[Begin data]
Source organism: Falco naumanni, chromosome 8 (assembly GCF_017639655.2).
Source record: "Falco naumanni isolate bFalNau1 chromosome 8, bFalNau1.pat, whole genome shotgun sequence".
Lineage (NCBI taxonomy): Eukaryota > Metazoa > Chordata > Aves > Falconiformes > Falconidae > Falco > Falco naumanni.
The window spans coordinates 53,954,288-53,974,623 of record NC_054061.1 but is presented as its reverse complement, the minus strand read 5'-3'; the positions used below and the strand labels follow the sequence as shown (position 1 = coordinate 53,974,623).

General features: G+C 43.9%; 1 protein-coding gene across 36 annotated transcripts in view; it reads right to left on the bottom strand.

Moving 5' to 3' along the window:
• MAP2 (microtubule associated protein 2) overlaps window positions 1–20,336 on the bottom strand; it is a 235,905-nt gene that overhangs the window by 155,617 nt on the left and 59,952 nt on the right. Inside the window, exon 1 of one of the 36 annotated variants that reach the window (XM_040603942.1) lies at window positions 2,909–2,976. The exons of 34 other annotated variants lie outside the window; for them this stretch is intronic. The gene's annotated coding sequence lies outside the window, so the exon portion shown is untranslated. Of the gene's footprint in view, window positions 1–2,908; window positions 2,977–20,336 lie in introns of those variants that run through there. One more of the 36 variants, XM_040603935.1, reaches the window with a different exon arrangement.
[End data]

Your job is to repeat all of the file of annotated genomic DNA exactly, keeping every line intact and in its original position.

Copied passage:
Source organism: Falco naumanni, chromosome 8 (assembly GCF_017639655.2).
Source record: "Falco naumanni isolate bFalNau1 chromosome 8, bFalNau1.pat, whole genome shotgun sequence".
Lineage (NCBI taxonomy): Eukaryota > Metazoa > Chordata > Aves > Falconiformes > Falconidae > Falco > Falco naumanni.
The window spans coordinates 53,954,288-53,974,623 of record NC_054061.1 but is presented as its reverse complement, the minus strand read 5'-3'; the positions used below and the strand labels follow the sequence as shown (position 1 = coordinate 53,974,623).

General features: G+C 43.9%; 1 protein-coding gene across 36 annotated transcripts in view; it reads right to left on the bottom strand.

Moving 5' to 3' along the window:
• MAP2 (microtubule associated protein 2) overlaps window positions 1–20,336 on the bottom strand; it is a 235,905-nt gene that overhangs the window by 155,617 nt on the left and 59,952 nt on the right. Inside the window, exon 1 of one of the 36 annotated variants that reach the window (XM_040603942.1) lies at window positions 2,909–2,976. The exons of 34 other annotated variants lie outside the window; for them this stretch is intronic. The gene's annotated coding sequence lies outside the window, so the exon portion shown is untranslated. Of the gene's footprint in view, window positions 1–2,908; window positions 2,977–20,336 lie in introns of those variants that run through there. One more of the 36 variants, XM_040603935.1, reaches the window with a different exon arrangement.